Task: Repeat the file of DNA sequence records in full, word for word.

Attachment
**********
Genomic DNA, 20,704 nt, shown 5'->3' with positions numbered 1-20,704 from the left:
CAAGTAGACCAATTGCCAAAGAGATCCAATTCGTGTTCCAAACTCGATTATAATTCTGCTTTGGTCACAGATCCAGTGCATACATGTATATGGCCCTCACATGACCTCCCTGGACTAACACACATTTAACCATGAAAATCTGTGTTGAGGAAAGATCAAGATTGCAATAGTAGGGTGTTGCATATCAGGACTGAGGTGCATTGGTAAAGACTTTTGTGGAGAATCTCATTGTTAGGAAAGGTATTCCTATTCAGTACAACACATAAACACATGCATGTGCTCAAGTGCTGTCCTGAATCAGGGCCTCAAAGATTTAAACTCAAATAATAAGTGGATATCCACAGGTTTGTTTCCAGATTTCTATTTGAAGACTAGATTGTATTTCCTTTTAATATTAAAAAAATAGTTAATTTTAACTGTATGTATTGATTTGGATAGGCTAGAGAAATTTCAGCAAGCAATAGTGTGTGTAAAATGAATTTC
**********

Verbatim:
Genomic DNA, 20,704 nt, shown 5'->3' with positions numbered 1-20,704 from the left:
CAAGTAGACCAATTGCCAAAGAGATCCAATTCGTGTTCCAAACTCGATTATAATTCTGCTTTGGTCACAGATCCAGTGCATACATGTATATGGCCCTCACATGACCTCCCTGGACTAACACACATTTAACCATGAAAATCTGTGTTGAGGAAAGATCAAGATTGCAATAGTAGGGTGTTGCATATCAGGACTGAGGTGCATTGGTAAAGACTTTTGTGGAGAATCTCATTGTTAGGAAAGGTATTCCTATTCAGTACAACACATAAACACATGCATGTGCTCAAGTGCTGTCCTGAATCAGGGCCTCAAAGATTTAAACTCAAATAATAAGTGGATATCCACAGGTTTGTTTCCAGATTTCTATTTGAAGACTAGATTGTATTTCCTTTTAATATTAAAAAAATAGTTAATTTTAACTGTATGTATTGATTTGGATAGGCTAGAGAAATTTCAGCAAGCAATAGTGTGTGTAAAATGAATTTC